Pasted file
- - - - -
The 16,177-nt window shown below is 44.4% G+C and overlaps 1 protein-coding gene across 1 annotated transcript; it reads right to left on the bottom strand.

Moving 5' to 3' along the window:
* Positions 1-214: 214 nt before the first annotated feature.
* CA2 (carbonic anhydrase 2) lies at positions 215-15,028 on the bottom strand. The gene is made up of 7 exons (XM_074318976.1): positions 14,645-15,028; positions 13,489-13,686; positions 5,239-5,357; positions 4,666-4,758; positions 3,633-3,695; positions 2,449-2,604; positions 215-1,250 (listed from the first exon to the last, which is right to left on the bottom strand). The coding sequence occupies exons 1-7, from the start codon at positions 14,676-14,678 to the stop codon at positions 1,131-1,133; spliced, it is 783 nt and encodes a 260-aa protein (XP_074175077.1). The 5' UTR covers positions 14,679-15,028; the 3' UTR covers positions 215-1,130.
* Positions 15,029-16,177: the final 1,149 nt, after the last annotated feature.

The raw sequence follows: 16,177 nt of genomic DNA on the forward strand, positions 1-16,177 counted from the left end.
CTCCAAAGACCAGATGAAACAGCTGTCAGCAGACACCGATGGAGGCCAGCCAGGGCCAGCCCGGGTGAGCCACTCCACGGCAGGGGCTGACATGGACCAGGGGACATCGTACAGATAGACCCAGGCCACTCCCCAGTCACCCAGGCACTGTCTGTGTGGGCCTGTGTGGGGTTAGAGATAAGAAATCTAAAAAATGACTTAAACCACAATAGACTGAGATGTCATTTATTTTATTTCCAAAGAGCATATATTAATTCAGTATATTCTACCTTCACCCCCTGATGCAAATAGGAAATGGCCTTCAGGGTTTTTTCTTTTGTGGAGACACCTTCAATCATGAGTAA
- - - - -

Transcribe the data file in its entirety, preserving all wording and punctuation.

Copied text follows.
The 16,177-nt window shown below is 44.4% G+C and overlaps 1 protein-coding gene across 1 annotated transcript; it reads right to left on the bottom strand.

Moving 5' to 3' along the window:
* Positions 1-214: 214 nt before the first annotated feature.
* CA2 (carbonic anhydrase 2) lies at positions 215-15,028 on the bottom strand. The gene is made up of 7 exons (XM_074318976.1): positions 14,645-15,028; positions 13,489-13,686; positions 5,239-5,357; positions 4,666-4,758; positions 3,633-3,695; positions 2,449-2,604; positions 215-1,250 (listed from the first exon to the last, which is right to left on the bottom strand). The coding sequence occupies exons 1-7, from the start codon at positions 14,676-14,678 to the stop codon at positions 1,131-1,133; spliced, it is 783 nt and encodes a 260-aa protein (XP_074175077.1). The 5' UTR covers positions 14,679-15,028; the 3' UTR covers positions 215-1,130.
* Positions 15,029-16,177: the final 1,149 nt, after the last annotated feature.

The raw sequence follows: 16,177 nt of genomic DNA on the forward strand, positions 1-16,177 counted from the left end.
CTCCAAAGACCAGATGAAACAGCTGTCAGCAGACACCGATGGAGGCCAGCCAGGGCCAGCCCGGGTGAGCCACTCCACGGCAGGGGCTGACATGGACCAGGGGACATCGTACAGATAGACCCAGGCCACTCCCCAGTCACCCAGGCACTGTCTGTGTGGGCCTGTGTGGGGTTAGAGATAAGAAATCTAAAAAATGACTTAAACCACAATAGACTGAGATGTCATTTATTTTATTTCCAAAGAGCATATATTAATTCAGTATATTCTACCTTCACCCCCTGATGCAAATAGGAAATGGCCTTCAGGGTTTTTTCTTTTGTGGAGACACCTTCAATCATGAGTAA